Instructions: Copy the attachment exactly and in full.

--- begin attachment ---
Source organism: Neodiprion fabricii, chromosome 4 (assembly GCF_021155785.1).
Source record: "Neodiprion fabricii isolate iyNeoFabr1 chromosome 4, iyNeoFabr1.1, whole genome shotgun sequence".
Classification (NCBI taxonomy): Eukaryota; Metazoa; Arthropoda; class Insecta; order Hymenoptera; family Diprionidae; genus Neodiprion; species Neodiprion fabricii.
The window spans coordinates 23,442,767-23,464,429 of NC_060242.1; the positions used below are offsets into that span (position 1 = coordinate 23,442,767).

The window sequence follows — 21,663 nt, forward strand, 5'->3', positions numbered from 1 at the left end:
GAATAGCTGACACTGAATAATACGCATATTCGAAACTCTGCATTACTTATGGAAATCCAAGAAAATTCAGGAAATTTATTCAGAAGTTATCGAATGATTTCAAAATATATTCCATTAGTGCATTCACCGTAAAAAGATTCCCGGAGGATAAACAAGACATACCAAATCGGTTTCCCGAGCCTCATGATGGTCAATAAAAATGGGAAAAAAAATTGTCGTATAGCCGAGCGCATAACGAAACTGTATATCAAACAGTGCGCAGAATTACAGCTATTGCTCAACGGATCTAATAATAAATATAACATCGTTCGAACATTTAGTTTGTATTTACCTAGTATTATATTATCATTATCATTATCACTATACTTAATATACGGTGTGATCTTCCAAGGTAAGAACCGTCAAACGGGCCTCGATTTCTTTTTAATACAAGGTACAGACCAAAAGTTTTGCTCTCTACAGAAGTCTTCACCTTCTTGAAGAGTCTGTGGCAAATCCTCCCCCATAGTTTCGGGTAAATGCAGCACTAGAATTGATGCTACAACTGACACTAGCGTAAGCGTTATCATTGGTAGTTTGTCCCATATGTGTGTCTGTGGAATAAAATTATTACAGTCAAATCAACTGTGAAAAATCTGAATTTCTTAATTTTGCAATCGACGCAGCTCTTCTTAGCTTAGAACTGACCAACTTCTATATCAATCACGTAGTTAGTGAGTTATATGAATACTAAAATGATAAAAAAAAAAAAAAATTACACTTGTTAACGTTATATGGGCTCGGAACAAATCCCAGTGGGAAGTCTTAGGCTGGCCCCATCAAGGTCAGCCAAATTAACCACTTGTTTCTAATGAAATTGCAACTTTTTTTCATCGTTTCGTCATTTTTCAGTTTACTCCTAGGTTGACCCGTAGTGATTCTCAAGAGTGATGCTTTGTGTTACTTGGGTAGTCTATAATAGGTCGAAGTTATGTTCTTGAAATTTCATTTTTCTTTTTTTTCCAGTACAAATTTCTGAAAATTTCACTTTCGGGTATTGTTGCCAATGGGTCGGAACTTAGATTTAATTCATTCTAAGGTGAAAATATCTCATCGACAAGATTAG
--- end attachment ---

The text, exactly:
Source organism: Neodiprion fabricii, chromosome 4 (assembly GCF_021155785.1).
Source record: "Neodiprion fabricii isolate iyNeoFabr1 chromosome 4, iyNeoFabr1.1, whole genome shotgun sequence".
Classification (NCBI taxonomy): Eukaryota; Metazoa; Arthropoda; class Insecta; order Hymenoptera; family Diprionidae; genus Neodiprion; species Neodiprion fabricii.
The window spans coordinates 23,442,767-23,464,429 of NC_060242.1; the positions used below are offsets into that span (position 1 = coordinate 23,442,767).

The window sequence follows — 21,663 nt, forward strand, 5'->3', positions numbered from 1 at the left end:
GAATAGCTGACACTGAATAATACGCATATTCGAAACTCTGCATTACTTATGGAAATCCAAGAAAATTCAGGAAATTTATTCAGAAGTTATCGAATGATTTCAAAATATATTCCATTAGTGCATTCACCGTAAAAAGATTCCCGGAGGATAAACAAGACATACCAAATCGGTTTCCCGAGCCTCATGATGGTCAATAAAAATGGGAAAAAAAATTGTCGTATAGCCGAGCGCATAACGAAACTGTATATCAAACAGTGCGCAGAATTACAGCTATTGCTCAACGGATCTAATAATAAATATAACATCGTTCGAACATTTAGTTTGTATTTACCTAGTATTATATTATCATTATCATTATCACTATACTTAATATACGGTGTGATCTTCCAAGGTAAGAACCGTCAAACGGGCCTCGATTTCTTTTTAATACAAGGTACAGACCAAAAGTTTTGCTCTCTACAGAAGTCTTCACCTTCTTGAAGAGTCTGTGGCAAATCCTCCCCCATAGTTTCGGGTAAATGCAGCACTAGAATTGATGCTACAACTGACACTAGCGTAAGCGTTATCATTGGTAGTTTGTCCCATATGTGTGTCTGTGGAATAAAATTATTACAGTCAAATCAACTGTGAAAAATCTGAATTTCTTAATTTTGCAATCGACGCAGCTCTTCTTAGCTTAGAACTGACCAACTTCTATATCAATCACGTAGTTAGTGAGTTATATGAATACTAAAATGATAAAAAAAAAAAAAAATTACACTTGTTAACGTTATATGGGCTCGGAACAAATCCCAGTGGGAAGTCTTAGGCTGGCCCCATCAAGGTCAGCCAAATTAACCACTTGTTTCTAATGAAATTGCAACTTTTTTTCATCGTTTCGTCATTTTTCAGTTTACTCCTAGGTTGACCCGTAGTGATTCTCAAGAGTGATGCTTTGTGTTACTTGGGTAGTCTATAATAGGTCGAAGTTATGTTCTTGAAATTTCATTTTTCTTTTTTTTCCAGTACAAATTTCTGAAAATTTCACTTTCGGGTATTGTTGCCAATGGGTCGGAACTTAGATTTAATTCATTCTAAGGTGAAAATATCTCATCGACAAGATTAG